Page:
This year, fans of the rapper Megan Thee Stallion declared that it was a “hot girl summer,” a pop culture concept/meme that shares a name with one of her songs. However, The New York Times has a different description for the warmest months of 2019: “the summer of crippling ransomware attacks.”
These cyberattacks have hit numerous cities and towns, with more than 40 municipalities victimized this year, according to the Times. Big cities like Baltimore and small towns like Lake City, Fla. alike have dealt with hackers hijacking their computer systems and data. School districts have gotten hit by ransomware recently as well, according to Ars Technica.
This particular variety of cybercrime is also a growing threat to private companies, with a staggering 365 percent increase in business detections of ransomware from the second quarter of 2018 to the second quarter of this year, according to research from Malwarebytes.
IBM X-Force Incident Response and Intelligence Services (IRIS) have also noted that destructive cyberattacks are on the rise, according to the article “From State-Sponsored Attacks to Common Cybercriminals: Destructive Attacks on the Rise” from SecurityIntelligence, an informational site focused on cybersecurity and sponsored by IBM.
The article states that in comparing the first half of 2019 to the second half of 2018, the X-Force IRIS team observed a 200 percent increase in the number of destructive attacks they helped companies handle.
As cybercriminals become more aggressive, business leaders must invest more than ever in proactive IT security strategies and ensure they stay informed about these constantly evolving threats to their companies. Here’s everything you should know about ransomware right now to keep your organization as safe as possible.
What is ransomware?
Ransomware is a kind of malware that infects IT environments and then encrypts the victim’s files, according to the U.S. Cybersecurity and Infrastructure Security Agency (CISA), which is part of the Department of Homeland Security. The attackers then demand payment (the ransom) in exchange for the decryption key.
This kind of malware can be extremely costly for victims. For example, Lake City paid a ransom of approximately $460,000 in Bitcoin to get the town’s data decrypted, the Times reported. The municipality estimated that rebuilding its computer systems would have come at an even higher price.
How long has ransomware been a problem?
This malware variant has been wreaking havoc for over a decade. The CSO article “The history of ransomware” describes it as “the most pervasive cyber threat since 2005.”
It gained notoriety in 2017 in particular due to the worldwide impact of the variants WannaCry and NotPetya, according to the ZDNet article “Cybercrime: Ransomware attacks have more than doubled this year.”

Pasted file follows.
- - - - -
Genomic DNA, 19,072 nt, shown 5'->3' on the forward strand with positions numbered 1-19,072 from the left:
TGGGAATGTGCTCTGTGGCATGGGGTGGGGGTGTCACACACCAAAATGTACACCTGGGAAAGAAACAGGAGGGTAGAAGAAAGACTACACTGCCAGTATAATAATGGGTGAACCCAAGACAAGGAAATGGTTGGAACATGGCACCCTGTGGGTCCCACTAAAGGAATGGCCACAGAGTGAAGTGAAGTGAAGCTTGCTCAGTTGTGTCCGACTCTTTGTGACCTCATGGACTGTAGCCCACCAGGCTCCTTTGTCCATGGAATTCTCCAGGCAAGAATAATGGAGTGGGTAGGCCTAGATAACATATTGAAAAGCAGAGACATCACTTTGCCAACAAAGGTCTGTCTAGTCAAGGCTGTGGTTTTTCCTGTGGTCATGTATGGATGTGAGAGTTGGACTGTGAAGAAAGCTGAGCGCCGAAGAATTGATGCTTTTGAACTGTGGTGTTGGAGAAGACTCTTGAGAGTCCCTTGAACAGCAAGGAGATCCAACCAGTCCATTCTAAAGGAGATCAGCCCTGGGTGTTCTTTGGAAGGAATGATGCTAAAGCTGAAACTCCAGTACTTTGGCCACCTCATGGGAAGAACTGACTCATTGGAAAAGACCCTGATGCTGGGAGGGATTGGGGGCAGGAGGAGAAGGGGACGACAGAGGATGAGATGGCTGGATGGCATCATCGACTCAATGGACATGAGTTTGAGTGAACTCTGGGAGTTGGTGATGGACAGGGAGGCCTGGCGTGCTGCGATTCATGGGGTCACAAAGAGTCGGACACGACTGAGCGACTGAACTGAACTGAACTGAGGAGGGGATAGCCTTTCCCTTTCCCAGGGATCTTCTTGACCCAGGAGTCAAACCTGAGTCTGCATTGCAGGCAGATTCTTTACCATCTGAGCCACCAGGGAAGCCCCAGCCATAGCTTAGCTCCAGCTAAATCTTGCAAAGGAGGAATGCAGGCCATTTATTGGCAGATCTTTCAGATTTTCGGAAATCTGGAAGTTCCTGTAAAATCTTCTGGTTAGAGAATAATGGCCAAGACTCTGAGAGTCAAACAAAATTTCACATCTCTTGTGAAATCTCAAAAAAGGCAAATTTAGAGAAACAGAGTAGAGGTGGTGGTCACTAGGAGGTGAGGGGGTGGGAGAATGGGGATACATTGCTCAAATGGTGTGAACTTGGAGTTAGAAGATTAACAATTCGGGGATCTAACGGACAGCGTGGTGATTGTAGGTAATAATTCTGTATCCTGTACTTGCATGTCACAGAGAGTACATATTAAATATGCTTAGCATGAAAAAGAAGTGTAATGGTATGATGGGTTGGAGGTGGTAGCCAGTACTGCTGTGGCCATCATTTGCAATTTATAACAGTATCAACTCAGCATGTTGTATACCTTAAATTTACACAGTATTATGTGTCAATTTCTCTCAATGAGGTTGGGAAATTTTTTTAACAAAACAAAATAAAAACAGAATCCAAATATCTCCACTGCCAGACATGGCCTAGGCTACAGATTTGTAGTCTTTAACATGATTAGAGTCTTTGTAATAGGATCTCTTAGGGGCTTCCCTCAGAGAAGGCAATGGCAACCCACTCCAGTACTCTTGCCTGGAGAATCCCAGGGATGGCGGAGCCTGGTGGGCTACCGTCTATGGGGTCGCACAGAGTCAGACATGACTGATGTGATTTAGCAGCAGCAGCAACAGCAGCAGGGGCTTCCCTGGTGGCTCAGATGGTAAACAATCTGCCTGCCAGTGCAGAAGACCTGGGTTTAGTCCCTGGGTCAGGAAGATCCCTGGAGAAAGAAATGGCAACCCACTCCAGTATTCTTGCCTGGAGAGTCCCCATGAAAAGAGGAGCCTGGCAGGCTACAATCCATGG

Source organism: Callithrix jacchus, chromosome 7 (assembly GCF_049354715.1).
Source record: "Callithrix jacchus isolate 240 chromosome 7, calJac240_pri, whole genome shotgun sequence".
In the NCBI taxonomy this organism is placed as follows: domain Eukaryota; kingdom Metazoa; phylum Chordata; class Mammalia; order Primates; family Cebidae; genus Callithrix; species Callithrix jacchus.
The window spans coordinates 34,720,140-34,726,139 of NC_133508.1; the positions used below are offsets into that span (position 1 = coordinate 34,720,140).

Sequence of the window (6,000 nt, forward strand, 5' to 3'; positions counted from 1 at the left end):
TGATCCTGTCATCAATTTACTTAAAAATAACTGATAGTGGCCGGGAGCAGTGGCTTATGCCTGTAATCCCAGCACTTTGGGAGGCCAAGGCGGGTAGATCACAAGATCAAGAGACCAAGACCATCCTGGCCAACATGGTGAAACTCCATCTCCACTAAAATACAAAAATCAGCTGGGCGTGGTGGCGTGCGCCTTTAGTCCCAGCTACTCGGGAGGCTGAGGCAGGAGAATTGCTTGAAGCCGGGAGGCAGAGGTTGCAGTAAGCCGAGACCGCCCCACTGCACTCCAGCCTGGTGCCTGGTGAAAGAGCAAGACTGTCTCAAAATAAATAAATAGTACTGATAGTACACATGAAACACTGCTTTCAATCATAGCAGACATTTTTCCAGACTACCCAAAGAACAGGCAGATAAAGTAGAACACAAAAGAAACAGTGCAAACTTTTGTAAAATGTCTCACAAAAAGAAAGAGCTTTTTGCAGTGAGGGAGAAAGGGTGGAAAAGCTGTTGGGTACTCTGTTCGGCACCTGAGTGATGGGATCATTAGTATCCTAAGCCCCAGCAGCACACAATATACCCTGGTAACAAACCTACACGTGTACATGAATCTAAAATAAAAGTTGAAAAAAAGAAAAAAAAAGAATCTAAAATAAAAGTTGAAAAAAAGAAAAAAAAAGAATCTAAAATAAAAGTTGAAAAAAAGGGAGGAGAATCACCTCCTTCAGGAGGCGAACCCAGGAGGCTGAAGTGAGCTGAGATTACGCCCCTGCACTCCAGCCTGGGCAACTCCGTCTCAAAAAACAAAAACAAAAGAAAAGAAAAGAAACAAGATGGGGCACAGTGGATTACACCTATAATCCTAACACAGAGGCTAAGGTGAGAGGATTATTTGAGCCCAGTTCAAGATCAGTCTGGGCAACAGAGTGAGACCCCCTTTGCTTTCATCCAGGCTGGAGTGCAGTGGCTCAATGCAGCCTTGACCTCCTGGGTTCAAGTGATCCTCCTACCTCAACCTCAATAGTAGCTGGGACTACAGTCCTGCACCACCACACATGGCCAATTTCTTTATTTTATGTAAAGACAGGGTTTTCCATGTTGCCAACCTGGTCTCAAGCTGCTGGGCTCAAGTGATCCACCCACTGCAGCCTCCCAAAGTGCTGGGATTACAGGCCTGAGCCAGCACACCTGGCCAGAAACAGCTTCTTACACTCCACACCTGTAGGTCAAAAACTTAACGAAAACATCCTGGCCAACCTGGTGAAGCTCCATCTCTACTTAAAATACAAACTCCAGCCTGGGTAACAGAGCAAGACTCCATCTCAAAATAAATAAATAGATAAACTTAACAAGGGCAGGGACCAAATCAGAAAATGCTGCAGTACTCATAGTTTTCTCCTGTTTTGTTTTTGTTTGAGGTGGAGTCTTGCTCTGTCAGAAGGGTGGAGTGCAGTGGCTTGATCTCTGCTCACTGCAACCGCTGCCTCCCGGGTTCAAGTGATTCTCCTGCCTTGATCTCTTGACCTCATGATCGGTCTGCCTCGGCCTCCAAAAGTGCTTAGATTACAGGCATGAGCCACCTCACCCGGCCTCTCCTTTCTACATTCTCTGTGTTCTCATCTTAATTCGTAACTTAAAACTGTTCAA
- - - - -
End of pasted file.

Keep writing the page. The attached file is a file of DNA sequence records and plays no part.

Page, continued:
How can I prevent ransomware attacks?
There are various steps you can take to avoid becoming the victim of a ransomware attack.
- Don’t click on suspicious email attachments or links in “phishy” messages. Phishing, or sending out emails that spoof legitimate correspondence, is a common method for spreading ransomware, according to the CISA.
- Back up your data. Frequently backing up your data and testing those backups will allow you to restore your systems without having to pay the ransom if you get hit by ransomware. This is just one of many reasons that you should have backup, business continuity and disaster recovery solutions in place.
- Patch and update everything regularly. This will take care of any vulnerabilities that hackers could potentially exploit, according to Cisco.
- Educate your end users on best security practices. Many cybersecurity incidents stem from human error. Ensure that everyone in your organization takes precautions and can spot scams (e.g., phishing emails), Cisco advises.
What should I do if I get infected by ransomware?
Preventing ransomware from ever infecting your IT environment in the first place is the ideal scenario. However, if you do end up getting hit by this nasty malware variant, you should follow this procedure, according to Kaspersky.
- Don’t pay the ransom. You have no guarantee that the cybercriminals will release your data, and giving in only encourages this kind of cybercrime.
- Isolate the infected device. Disconnect it from all networks and the internet.
- Remove the ransomware. This usually involves running security software and a decryption tool, as well as restoring your data from backups.
If you’d like more information, check out this blog entry on what to do if you get hit by ransomware. A cybersecurity services and solutions provider like Stratosphere can also assist and advise your organization on how to prevent ransomware attacks.
Ultimately, the best way to reduce your odds of becoming a victim of ransomware or any other kind of malware or cyberattack is to maintain a comprehensive, multi-layered cybersecurity strategy. Hackers won’t stop trying to access sensitive data anytime soon, so it’s vital that you employ a proactive approach to cybersecurity.
Our team of experts can assist you by helping you assess your current IT security level and create a roadmap for the future. We work with a wide range of security solutions from various vendors in our extensive partner network, so we can provide valuable insight into the market and identify which offerings are the best fit for your organization.
Don’t wait until you’ve already experienced a breach to get serious about cybersecurity. Take the first step toward better IT security today: Sign up for a security assessment by filling out this form on our site, calling 877-599-3999 or emailing email@example.com.